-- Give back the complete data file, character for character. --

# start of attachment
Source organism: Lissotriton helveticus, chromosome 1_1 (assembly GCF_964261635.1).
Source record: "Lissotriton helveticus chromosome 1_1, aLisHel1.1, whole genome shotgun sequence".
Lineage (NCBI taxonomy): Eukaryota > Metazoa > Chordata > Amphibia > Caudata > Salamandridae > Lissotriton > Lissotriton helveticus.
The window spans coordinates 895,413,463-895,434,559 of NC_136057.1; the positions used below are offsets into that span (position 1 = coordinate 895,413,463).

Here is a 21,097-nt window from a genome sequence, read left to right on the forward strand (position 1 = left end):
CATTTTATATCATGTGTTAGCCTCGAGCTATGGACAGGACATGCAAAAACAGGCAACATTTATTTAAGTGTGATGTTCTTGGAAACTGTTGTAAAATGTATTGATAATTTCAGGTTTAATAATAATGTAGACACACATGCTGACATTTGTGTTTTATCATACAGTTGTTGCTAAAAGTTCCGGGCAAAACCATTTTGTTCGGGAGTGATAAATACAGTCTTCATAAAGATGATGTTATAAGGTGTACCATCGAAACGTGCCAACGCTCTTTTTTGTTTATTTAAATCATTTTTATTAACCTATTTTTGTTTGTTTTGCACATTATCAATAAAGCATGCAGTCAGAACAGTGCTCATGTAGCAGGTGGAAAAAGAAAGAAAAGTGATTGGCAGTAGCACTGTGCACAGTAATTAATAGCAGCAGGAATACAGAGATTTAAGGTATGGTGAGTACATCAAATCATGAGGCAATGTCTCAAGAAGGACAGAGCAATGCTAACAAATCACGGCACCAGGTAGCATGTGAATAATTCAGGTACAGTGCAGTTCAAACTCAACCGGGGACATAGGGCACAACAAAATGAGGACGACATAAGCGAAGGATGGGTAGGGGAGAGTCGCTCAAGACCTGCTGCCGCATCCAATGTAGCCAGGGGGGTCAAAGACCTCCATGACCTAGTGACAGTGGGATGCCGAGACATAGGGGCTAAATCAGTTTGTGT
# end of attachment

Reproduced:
Source organism: Lissotriton helveticus, chromosome 1_1 (assembly GCF_964261635.1).
Source record: "Lissotriton helveticus chromosome 1_1, aLisHel1.1, whole genome shotgun sequence".
Lineage (NCBI taxonomy): Eukaryota > Metazoa > Chordata > Amphibia > Caudata > Salamandridae > Lissotriton > Lissotriton helveticus.
The window spans coordinates 895,413,463-895,434,559 of NC_136057.1; the positions used below are offsets into that span (position 1 = coordinate 895,413,463).

Here is a 21,097-nt window from a genome sequence, read left to right on the forward strand (position 1 = left end):
CATTTTATATCATGTGTTAGCCTCGAGCTATGGACAGGACATGCAAAAACAGGCAACATTTATTTAAGTGTGATGTTCTTGGAAACTGTTGTAAAATGTATTGATAATTTCAGGTTTAATAATAATGTAGACACACATGCTGACATTTGTGTTTTATCATACAGTTGTTGCTAAAAGTTCCGGGCAAAACCATTTTGTTCGGGAGTGATAAATACAGTCTTCATAAAGATGATGTTATAAGGTGTACCATCGAAACGTGCCAACGCTCTTTTTTGTTTATTTAAATCATTTTTATTAACCTATTTTTGTTTGTTTTGCACATTATCAATAAAGCATGCAGTCAGAACAGTGCTCATGTAGCAGGTGGAAAAAGAAAGAAAAGTGATTGGCAGTAGCACTGTGCACAGTAATTAATAGCAGCAGGAATACAGAGATTTAAGGTATGGTGAGTACATCAAATCATGAGGCAATGTCTCAAGAAGGACAGAGCAATGCTAACAAATCACGGCACCAGGTAGCATGTGAATAATTCAGGTACAGTGCAGTTCAAACTCAACCGGGGACATAGGGCACAACAAAATGAGGACGACATAAGCGAAGGATGGGTAGGGGAGAGTCGCTCAAGACCTGCTGCCGCATCCAATGTAGCCAGGGGGGTCAAAGACCTCCATGACCTAGTGACAGTGGGATGCCGAGACATAGGGGCTAAATCAGTTTGTGT